“Young people here are so frustrated. There are no jobs. They have nothing to do but sit in cafes and drink coffee or buy drugs,” said Fakher’s father, Mokhtar, 55.

Mokhtar lost his job as a driver two years ago and has not been able to find work since. Fakher’s mother, Zakia, sells brik, a fried Tunisian egg snack, to bring in a little extra money. His two elder sisters, Sondes, 29, and Nahed, 24, work in a clothes shop.

Much of the little they had went to Fakher, the family said, because they knew he was tempted by the idea of going to Europe. At night the family would sit on their roof and see the smuggler boats setting off. The seashore was “like a bus station,” they said.

 

Decline

At a cafe near the Hmidis’ home, a few dozen mostly young men sat at tables, drinking strong coffee and smoking cigarettes.

Mongi Krim, 27, said he would take the next boat to Europe if he could find enough money to pay for the trip even though, he said, he has lost friends at sea.

A survey by the Arab Barometer, a research network, said a third of all Tunisians, and more than half of young people, were considering emigrating, up by 50 percent since the 2011 revolution.

The aid agency Mercy Corps said last year that a new surge of migration from Tunisia began in 2017, a time when the economy was dipping.

Krim is unemployed but occasionally finds a day or week of work as a casual laborer. He points at the potholes on the road and says even town infrastructure has declined.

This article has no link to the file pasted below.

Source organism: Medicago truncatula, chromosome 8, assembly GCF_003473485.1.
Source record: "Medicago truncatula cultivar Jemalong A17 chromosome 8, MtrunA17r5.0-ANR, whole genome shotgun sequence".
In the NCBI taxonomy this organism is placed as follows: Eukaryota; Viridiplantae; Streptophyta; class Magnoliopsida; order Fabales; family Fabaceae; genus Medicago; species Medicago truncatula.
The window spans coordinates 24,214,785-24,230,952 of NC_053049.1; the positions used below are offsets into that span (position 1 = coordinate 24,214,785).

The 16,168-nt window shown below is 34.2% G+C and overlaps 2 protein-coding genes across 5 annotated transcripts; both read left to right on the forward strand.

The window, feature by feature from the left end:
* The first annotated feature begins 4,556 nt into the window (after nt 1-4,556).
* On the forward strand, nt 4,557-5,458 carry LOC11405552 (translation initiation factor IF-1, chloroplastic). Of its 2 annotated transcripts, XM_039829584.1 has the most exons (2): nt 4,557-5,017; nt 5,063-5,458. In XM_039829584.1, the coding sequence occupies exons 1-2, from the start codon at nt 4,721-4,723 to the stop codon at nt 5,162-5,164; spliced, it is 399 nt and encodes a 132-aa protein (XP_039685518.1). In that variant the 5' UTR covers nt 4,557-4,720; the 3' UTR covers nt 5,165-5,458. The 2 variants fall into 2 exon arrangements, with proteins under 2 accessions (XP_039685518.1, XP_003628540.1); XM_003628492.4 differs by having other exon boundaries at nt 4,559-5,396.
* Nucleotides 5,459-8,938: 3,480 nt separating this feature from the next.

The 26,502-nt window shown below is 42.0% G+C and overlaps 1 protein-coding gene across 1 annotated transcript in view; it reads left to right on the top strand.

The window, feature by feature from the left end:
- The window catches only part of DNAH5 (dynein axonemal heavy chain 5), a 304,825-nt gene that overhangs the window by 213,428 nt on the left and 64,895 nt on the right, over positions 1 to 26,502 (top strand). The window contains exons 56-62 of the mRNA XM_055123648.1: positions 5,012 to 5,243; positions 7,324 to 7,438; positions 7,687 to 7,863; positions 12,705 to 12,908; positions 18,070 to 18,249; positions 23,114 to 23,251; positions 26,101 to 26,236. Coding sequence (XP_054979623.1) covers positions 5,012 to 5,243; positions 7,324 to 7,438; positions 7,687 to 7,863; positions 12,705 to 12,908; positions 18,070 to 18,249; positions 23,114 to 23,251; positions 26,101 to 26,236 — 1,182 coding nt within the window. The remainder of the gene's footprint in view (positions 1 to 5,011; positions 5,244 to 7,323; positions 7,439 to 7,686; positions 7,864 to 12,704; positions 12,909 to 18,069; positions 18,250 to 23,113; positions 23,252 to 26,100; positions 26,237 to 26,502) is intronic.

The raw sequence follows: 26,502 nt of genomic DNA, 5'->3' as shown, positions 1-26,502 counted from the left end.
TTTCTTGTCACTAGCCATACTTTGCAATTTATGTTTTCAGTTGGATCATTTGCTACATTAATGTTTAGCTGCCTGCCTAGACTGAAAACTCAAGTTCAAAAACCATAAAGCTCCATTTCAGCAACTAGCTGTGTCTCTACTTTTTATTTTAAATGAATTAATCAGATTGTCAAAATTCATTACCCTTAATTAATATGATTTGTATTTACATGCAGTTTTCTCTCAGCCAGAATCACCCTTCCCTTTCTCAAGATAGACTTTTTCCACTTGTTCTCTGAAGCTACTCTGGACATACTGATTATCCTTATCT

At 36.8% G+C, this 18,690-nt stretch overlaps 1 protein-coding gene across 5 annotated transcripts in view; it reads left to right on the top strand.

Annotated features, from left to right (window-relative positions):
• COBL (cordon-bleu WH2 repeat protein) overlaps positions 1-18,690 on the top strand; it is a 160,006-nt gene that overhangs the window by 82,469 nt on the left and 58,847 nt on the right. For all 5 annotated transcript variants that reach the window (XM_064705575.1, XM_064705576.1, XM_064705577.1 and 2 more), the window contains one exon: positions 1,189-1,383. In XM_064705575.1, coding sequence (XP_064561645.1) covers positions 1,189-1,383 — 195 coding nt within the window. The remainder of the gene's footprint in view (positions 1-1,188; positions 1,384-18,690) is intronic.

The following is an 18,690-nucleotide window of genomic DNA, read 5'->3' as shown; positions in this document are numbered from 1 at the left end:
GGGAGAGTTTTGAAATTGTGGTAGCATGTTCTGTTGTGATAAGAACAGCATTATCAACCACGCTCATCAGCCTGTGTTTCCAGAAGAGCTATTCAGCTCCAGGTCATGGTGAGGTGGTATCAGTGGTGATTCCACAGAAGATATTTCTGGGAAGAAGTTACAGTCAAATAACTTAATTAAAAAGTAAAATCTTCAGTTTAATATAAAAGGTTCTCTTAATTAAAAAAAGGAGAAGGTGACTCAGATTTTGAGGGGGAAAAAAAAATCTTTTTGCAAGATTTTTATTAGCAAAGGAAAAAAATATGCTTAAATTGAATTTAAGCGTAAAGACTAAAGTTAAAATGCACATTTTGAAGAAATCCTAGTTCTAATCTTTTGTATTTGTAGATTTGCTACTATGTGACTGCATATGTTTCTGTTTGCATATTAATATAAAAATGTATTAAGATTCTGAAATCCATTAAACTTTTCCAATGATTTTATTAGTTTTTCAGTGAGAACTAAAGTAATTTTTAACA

For this and the lack of jobs, he blames the government. He did not vote in either the parliamentary or the presidential election. “Why would I? It is all the same. There is no change,” he said.

Unemployment is higher among young people than anyone else in Tunisia. In the first round of the presidential election on Sept. 15, and in the parliamentary election, in which voter turnout was low, they also abstained by the highest margin.

When an apparently anti-establishment candidate, Kais Saied, went through to the second round of the presidential election on Sunday, young people backed him overwhelmingly.

But their support for a candidate touting a clear break from normal post-revolutionary politics only underscored their frustration at the direction Tunisia took under past leaders.

At the table next to Krim, Haddaj Fethi, 32, showed the inky finger that proved he had voted on Sunday. “I cannot imagine a young man who would not have voted for Saied,” he said.

On the bare patch of mud by the creek where Fakher Hmidi took the boat, some boys were playing. For them, the migration to Europe is — as it was for Hmidi — a constant background possibility in a country that offers them few other paths.

SPEEDREAD

The continued desire among many young men in Thina to make the dangerous journey, vividly demonstrate the economic frustration that also drove voters to reject Tunisia’s political elite in recent elections.

At the time of Tunisia’s 2011 revolution, they had great hope, Mohkhtar Hmidi said. But economically, things got worse. Fakher found little hope in politics, he said.

Despite the apparent surge of young support for Saied as president, he has been careful to make no promises about what Tunisia’s future holds, only to pledge his personal probity and insist that he will rigidly uphold the law.

The economy is in any case not the president’s responsibility, but that of a government formed by parties in the Parliament, whose fractured nature will make coalition building particularly difficult this year.

Any government that does emerge will face the same dilemmas as its predecessors — tackling high unemployment, high inflation, a lower dinar and the competing demands of powerful unions and foreign lenders.

An improvement would come too late for the Hmidi family, still waiting nearly two weeks later for confirmation that their only son has drowned.

“Fakher told me he wanted to go to France. ‘This is my dream,’ he said to me. ‘There is no future here. You can’t find a job. How can I?’,” Mokhtar said, and his wife started to cry.